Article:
My husband laughed at my new obsession. “It’s almost porn,” he said, once describing TVD as a high-school sex fantasy. (The show’s eye candy—and make no mistake, every man and woman acting on this show is astoundingly GORGEOUS—includes characters appearing on screen shirtless at every opportunity, and those opportunities are plentiful.)

I kept watching. The show was an escape and a pleasure, and also apparently the gateway drug of “bad” TV. Watching TVD led to me trying out other series, and my eyes were opened to all the amazing things TV writers can do with narrative, things that novelists can’t because the medium is simply too different.

The Vampire Diaries takes place in the small town of Mystic Falls, Virginia. Our heroine is Elena Gilbert, age 17, a sweet girl-next-door-type played by Nina Dobrev. At the show’s opening, we learn Elena’s parents have recently died in a car crash, and Elena is (reasonably) having a hard time coping. Elena begins dating the nice-guy-transfer-student Stefan Salvatore, played by Paul Wesley, who gives his character a solemn gravitas and also an edge. We realize he’s not always a nice guy. When Elena meets Stefan’s older brother Damon, played flawlessly by Ian Somerhalder, she’s drawn to his bad-boy charm and the experience of someone already several years beyond high school. Somerhalder used Cary Grant as inspiration for Damon’s character, wanting to channel “the effortless fluidity with which he speaks and breathes and moves.” Damon is sexier than his brother, and in the first seasons he’s more dangerous.

You can imagine Elena’s surprise, and quite legitimate fear, when she discovers that the Salvatore brothers are not actually her peers but were in fact  born in the 1840s. Perhaps more concerning is that they died in 1864. Except… you know, they didn’t. Adding to the complexity of this plot is that the sultry vampire who turned the brothers immortal, Katherine, mysteriously looks exactly like Elena (and is also portrayed by Dobrev).

About halfway through the first season, I realized the show had become good.

The Vampire Diaries grew up over those first episodes. The entire cast is talented, and it’s clear that the chemistry between Nina Dobrev, Ian Somerhalder, and Paul Wesley is out of this world. Dobrev also shines when playing the manipulative and hilarious Katherine. Supporting cast stand-outs include Candice Accola as Caroline, Matt Davis as Alaric Saltzman, and Joseph Morgan, Daniel Gillies, and Claire Holt as three Original Vampires who were so good they got their own spinoff (The Originals).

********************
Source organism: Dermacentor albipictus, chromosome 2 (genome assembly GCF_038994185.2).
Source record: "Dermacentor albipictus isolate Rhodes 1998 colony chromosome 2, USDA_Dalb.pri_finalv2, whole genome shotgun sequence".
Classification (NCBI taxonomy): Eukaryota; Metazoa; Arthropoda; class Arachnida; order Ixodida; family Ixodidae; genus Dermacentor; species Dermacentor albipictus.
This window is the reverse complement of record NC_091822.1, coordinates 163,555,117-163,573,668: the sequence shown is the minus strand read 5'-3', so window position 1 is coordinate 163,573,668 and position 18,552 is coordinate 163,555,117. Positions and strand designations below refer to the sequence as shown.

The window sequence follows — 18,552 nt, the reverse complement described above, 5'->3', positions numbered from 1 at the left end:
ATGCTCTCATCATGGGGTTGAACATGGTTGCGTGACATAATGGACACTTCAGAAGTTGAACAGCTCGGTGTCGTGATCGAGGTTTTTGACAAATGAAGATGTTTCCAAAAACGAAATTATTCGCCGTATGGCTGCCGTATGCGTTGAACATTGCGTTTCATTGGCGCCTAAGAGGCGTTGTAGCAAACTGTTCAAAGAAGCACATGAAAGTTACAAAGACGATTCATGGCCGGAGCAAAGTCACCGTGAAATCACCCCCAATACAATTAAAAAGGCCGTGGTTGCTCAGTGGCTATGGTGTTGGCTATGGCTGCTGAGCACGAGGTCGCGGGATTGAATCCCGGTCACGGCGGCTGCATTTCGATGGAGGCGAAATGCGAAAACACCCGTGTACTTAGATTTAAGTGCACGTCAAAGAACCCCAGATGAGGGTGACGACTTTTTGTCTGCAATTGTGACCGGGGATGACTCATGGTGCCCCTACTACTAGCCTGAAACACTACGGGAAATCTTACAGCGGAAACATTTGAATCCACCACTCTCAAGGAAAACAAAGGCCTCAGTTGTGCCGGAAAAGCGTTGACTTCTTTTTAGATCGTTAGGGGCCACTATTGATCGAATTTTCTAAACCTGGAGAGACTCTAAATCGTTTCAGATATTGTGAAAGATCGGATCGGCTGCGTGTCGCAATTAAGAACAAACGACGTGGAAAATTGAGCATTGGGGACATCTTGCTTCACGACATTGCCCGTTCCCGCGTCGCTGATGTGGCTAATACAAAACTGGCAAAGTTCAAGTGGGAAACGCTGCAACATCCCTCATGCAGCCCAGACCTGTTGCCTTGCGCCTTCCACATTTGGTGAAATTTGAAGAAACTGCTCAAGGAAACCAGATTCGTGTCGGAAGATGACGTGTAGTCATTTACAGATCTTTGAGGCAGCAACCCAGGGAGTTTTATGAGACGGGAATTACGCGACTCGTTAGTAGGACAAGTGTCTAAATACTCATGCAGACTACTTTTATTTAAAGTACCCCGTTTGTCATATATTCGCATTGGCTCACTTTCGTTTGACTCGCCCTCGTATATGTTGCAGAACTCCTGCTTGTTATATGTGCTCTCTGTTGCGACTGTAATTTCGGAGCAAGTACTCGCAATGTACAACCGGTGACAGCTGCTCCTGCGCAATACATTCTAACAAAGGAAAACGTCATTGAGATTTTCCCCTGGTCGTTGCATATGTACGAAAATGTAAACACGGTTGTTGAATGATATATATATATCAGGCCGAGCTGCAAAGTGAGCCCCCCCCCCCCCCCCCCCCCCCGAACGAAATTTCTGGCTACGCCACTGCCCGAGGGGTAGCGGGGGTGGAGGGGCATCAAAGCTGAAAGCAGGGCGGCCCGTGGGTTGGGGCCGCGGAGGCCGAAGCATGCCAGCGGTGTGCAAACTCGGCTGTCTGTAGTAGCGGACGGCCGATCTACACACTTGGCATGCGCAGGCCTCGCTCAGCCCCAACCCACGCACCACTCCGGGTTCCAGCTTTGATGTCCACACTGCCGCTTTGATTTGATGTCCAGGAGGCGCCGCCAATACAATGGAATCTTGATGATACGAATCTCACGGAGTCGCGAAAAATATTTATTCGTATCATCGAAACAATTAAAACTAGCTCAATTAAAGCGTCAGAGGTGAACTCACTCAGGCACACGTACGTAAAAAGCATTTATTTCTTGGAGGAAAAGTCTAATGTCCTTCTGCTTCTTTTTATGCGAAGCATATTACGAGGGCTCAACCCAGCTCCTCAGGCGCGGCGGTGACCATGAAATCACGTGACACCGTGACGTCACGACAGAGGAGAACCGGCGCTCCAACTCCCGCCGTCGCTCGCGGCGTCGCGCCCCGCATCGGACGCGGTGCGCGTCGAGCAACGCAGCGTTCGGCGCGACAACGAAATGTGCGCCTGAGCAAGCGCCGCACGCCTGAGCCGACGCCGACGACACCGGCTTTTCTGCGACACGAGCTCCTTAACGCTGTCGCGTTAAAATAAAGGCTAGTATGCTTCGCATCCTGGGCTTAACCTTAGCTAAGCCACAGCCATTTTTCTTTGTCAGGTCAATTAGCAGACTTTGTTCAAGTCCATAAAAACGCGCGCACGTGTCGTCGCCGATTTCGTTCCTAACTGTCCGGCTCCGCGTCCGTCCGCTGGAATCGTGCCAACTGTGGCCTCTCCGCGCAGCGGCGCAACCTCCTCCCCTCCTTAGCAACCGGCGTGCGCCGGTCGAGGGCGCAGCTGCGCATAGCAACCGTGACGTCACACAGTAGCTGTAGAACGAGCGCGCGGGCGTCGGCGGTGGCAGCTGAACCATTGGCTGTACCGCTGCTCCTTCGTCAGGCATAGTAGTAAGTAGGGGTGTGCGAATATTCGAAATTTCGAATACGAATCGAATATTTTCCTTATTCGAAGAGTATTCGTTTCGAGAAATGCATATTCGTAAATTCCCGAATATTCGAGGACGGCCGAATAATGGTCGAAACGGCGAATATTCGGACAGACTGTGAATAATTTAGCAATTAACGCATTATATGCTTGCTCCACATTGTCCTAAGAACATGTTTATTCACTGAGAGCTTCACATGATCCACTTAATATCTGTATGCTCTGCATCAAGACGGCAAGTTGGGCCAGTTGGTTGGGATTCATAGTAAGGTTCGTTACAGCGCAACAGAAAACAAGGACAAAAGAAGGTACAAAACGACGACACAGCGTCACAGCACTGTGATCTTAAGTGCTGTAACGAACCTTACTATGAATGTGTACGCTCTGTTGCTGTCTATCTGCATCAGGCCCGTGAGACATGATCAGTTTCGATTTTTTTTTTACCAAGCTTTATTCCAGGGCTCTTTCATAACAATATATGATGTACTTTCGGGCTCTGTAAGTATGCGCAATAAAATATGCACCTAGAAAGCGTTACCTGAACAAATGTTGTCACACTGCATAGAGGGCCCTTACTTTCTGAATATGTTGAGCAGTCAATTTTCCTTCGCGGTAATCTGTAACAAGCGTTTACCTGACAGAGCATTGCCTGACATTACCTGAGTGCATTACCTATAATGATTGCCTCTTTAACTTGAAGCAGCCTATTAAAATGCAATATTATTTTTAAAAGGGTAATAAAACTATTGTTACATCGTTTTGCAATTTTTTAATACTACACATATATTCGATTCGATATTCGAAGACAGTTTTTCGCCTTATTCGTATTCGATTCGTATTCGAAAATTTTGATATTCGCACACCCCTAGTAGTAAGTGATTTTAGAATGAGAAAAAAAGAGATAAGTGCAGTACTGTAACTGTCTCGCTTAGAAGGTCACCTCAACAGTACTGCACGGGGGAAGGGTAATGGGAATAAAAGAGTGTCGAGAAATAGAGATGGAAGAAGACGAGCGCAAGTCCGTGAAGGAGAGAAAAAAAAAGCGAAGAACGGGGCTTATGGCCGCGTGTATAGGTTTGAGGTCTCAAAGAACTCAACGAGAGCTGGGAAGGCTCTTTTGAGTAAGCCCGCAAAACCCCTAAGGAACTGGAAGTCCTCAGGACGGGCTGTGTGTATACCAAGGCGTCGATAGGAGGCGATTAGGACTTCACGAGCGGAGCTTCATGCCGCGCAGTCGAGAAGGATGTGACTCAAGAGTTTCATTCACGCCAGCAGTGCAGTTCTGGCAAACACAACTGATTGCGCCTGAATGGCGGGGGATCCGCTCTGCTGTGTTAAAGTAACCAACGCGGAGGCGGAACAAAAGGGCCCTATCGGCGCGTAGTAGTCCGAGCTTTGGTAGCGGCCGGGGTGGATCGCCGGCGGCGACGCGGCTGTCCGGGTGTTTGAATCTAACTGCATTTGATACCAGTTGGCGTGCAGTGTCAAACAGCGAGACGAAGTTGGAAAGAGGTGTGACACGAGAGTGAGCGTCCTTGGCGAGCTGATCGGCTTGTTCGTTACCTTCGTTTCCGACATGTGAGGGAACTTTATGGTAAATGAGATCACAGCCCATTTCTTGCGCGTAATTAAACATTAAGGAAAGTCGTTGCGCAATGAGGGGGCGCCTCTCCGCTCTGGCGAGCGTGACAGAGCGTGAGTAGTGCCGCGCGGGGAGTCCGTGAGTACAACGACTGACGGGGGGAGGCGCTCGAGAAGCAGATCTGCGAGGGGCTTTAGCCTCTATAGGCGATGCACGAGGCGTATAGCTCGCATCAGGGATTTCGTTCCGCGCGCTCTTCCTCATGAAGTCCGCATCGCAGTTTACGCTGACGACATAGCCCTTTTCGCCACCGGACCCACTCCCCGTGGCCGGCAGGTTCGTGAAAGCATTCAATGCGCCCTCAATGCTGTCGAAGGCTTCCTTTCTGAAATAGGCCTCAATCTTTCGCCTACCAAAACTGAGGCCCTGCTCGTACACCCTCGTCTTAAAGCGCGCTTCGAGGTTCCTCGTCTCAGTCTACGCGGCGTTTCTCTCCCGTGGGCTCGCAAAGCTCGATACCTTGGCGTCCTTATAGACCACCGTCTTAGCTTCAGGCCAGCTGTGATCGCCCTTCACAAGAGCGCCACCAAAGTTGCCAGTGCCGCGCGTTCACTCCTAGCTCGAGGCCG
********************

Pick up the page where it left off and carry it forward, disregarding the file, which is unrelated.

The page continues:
Content and plot-wise: TVD is much more than a love triangle. The supernatural mythology is fascinating but too complicated to summarize well here. The town of Mystic Falls seems to draw supernatural beings to it, and you can argue that the show is about the town itself, with its various supernatural residents, vampire-savvy Founder’s Council, and a cherished history.

But the real heart of the show?

Damon and Stefan Salvatore.

The theme of “family” comes up frequently in TVD, with each character defined by lost family members as well as ones still alive, ones who can still be protected. The Salvatore brothers fight like hell but will do anything for each other, perhaps because they’ve been brothers for so long. Elena sums up their bond in Season Three, when she and Damon are trying to rescue Stefan from self-destruction. (Bloodlust is often treated as addiction in this show; Stefan’s a problem drinker.) Says Elena, “I think you’re going to be the one to save [Stefan] from himself. It won’t be because he loves me. It will be because he loves you.”

That’s what the Salvatore brothers have really been doing since 1864: trying to save each other from their dark sides.

The show’s dialogue and overall tone is a mixture of biting wit and heartbreaking (yes, at times overwrought) emotion, as the writers struggle to maintain balance between comedy and drama. Without the comedy, the show would be either melodramatic or depressing (as one might guess in a show about vampires, there’s a lot of violence and death). Without the drama and action, it would be fluff. Instead we get a show that can break your heart, go to commercial break, come back, and have you laughing your ass off as the group struggles to bury a body in the woods.